Maxine Carr gave her then-partner Ian Huntley – the killer of Holly Wells and Jessica Chapman – a false alibi
The murders of 10-year-old friends Holly Wells and Jessica Chapman in Soham 20 years ago shook the country.
School janitor Ian Huntley lured the couple into his home before killing them and, in a chilling turn of events, took part in the search for them.
The bodies of Holly and Jessica were found 10 miles east of Soham on August 17, 2002, almost two weeks after they went missing on August 4.
Huntley was eventually tried and sentenced to at least 40 years of life imprisonment.
His girlfriend Maxine Carr was sentenced to three and a half years in prison for providing him with a false alibi.
Carr, then 22, had worked at the girls’ school and during the search for the couple she had even been interviewed by the media, where she held up a card Holly had made for her.
She had become notorious, but upon her release from prison, she was given a new identity.
But why do some people get anonymity, who decides if they get it, and how common is it? Here’s everything you need to know.
What is lifetime anonymity and why is it granted?
The orders are rare and have only been issued in a few cases. The majority of orders approved were for those convicted of serious crimes as children.
They are sometimes referred to as “Venables Orders,” after one of James Bulger’s killers who was issued one.
Once the orders are in place, the person’s identity will remain secret for life.
Whether or not an order is granted is up to the High Court, and anyone disobeying the order could find themselves in court.
Those seeking such orders must demonstrate that their lives would be at serious risk if their identities were revealed.
Why would Maxine Carr remain anonymous?
Carr served half of her sentence on conspiracy to tamper with the law and was paroled.
She lied to the police and said she was at Huntley’s when the girls went missing.
However, Carr was actually 100 miles away in Grimsby at a nightclub. When questioned by police after the girls’ bodies were found, Carr was quick to confess.
According to the Grimsby Telegraph, she said: “I was pushed into a corner. Yes, I lied, but I got backed into a corner for it.”
During the trial reports, she said of Huntley, “I will not be held responsible for what that thing in that box did to me or to those children.”
In 2005, Mr Justice Eady extended indefinitely an existing order prohibiting the publication of her whereabouts or the nature of her work. The lifetime anonymity order was in place to protect her new identity.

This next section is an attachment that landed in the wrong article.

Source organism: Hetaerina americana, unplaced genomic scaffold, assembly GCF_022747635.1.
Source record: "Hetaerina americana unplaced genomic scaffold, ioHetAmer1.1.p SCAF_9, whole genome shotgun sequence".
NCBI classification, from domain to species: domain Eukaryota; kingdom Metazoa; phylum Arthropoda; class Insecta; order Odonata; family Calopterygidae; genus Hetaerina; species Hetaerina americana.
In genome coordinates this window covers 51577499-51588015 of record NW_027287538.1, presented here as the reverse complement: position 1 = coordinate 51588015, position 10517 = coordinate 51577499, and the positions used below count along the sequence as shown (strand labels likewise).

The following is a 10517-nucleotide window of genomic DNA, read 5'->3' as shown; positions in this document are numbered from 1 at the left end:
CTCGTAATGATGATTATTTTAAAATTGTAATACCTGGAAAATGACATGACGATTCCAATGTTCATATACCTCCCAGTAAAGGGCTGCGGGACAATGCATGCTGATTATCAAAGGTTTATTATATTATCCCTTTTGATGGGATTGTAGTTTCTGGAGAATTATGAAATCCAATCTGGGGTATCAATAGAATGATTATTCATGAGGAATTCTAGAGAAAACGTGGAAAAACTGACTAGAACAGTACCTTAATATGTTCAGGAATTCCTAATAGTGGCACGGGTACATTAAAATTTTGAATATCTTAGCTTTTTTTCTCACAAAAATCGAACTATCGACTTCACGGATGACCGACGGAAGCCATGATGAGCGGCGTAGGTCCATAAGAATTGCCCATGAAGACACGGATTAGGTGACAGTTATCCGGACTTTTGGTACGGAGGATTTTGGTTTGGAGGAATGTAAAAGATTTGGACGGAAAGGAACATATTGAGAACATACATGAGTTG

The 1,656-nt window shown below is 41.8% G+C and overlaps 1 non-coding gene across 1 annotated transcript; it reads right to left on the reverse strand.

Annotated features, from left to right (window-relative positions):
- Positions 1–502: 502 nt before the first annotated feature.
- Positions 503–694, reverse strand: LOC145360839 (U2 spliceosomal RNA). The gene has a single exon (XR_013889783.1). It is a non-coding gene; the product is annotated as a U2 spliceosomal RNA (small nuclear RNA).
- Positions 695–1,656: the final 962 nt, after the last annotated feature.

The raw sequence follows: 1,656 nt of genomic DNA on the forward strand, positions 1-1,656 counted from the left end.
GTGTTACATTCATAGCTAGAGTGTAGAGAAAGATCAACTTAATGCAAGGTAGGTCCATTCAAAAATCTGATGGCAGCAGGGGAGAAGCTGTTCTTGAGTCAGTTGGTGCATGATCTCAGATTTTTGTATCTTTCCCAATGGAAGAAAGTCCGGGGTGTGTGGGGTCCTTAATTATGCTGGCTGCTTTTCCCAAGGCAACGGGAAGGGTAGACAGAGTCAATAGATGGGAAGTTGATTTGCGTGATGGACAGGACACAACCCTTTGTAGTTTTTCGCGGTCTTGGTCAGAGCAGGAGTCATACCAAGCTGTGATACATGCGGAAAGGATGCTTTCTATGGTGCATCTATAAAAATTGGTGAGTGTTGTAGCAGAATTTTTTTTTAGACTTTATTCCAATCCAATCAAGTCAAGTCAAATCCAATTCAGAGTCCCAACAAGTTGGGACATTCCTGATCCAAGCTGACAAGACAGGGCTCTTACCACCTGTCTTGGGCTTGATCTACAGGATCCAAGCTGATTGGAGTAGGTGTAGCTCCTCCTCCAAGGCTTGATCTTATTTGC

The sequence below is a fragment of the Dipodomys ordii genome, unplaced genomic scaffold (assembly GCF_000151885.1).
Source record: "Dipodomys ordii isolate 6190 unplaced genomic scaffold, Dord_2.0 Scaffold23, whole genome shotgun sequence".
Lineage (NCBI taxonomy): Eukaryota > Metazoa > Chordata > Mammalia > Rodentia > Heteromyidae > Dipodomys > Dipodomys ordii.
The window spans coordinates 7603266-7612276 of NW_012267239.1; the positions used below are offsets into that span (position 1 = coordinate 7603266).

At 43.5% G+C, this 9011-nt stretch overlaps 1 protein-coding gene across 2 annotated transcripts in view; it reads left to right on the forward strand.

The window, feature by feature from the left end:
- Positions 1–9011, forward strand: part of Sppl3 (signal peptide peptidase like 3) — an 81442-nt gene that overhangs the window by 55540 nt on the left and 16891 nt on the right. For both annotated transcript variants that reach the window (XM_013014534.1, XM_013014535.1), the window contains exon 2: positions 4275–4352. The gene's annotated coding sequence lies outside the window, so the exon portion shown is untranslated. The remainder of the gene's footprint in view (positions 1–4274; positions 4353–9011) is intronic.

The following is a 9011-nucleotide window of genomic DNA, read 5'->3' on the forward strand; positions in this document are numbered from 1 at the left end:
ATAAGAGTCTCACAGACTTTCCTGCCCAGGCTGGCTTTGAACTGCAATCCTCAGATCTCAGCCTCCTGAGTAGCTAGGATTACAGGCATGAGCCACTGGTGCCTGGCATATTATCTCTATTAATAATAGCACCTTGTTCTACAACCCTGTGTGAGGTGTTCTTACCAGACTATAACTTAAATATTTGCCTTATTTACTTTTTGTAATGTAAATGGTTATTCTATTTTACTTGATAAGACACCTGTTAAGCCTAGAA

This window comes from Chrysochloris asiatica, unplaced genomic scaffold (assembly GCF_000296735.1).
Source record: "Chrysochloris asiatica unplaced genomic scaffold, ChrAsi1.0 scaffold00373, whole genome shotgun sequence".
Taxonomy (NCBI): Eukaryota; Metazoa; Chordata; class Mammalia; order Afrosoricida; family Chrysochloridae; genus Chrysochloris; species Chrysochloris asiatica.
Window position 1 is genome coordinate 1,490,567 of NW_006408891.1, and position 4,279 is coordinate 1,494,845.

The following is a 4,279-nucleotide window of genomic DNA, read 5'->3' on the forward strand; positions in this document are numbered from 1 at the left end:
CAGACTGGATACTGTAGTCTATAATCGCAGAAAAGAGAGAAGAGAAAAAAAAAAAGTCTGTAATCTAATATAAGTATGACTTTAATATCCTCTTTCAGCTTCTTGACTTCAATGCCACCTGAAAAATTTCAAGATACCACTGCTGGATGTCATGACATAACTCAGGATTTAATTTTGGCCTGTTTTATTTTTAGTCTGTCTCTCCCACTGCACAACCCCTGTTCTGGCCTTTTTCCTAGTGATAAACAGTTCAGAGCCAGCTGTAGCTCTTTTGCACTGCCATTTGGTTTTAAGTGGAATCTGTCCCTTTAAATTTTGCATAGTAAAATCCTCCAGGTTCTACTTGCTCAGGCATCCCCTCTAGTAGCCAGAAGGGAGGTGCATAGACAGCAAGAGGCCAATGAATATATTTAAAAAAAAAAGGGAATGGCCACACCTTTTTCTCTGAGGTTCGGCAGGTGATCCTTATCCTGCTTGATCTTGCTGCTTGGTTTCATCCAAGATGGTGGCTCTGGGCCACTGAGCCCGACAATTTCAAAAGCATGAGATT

Her defense argued during a hearing that there was “overwhelming reason” for issuing the injunction “against the whole world.” Carrs QC had said there was a “real and significant risk of injury or worse – death” if an order was not placed.
Mr Justice Eady said when the order was issued that “there was a need to protect life and limb and mental health”.
Who else has it?
Last year, two women who murdered 39-year-old Angela Wrightson in Hartlepool in 2014, aged 13 and 14, were granted anonymity for life.
Whilst a man known only as RXG, who at the age of 14 became the youngest person to be convicted of terrorism offenses in the UK, was also granted anonymity for the rest of his life. Shortly before his 18th birthday, his attorneys asked the Supreme Court for lifelong anonymity to protect his rehabilitation.
In a July 2019 ruling, Dame Victoria Sharp granted RXG anonymity for life and said that “if he were named he will never escape connection with his previous offence”.
Jon Venables and Robert Thomson
In February 1993, at the age of 10, they kidnapped, tortured and murdered two-year-old James Bulger in Liverpool.
After they were convicted of murder, a judge allowed the boys’ names to be released.
However, in 2001, shortly after they turned 18, the Supreme Court issued an injunction preventing the media from publishing their new identities and granting them virtually lifelong anonymity.
Dame Elizabeth Butler-Sloss said the pair were “uniquely notorious” and that there was a “real possibility of serious physical harm and possible death” if the new identities were released.
They were convicted of aggravated assault in 2010 for torturing and humiliating two boys.
The then 10 and 11-year-old couple strangled their victims, beat them with bricks, forced them to eat nettles and forced them to sexually abuse each other.
In 2016, two days before the younger brother’s 18th birthday – when his anonymity would have expired automatically – the Supreme Court granted the couple anonymity for life, with Sir Geoffrey Vos saying “they would face an extremely serious risk of physical harm”. if their identities were revealed.
Bell was 10 and 11 when she strangled two young children in Newcastle in 1968 and was later convicted of reduced responsibility for manslaughter.
In 2003, she requested anonymity for life to prevent the press from publishing her new identity.
Dame Elizabeth, the same judge who granted Venables and Thompson lifetime anonymity, said Bell’s “fragile mental health” would be “seriously aggravated if she were identified and followed by the press or the public.”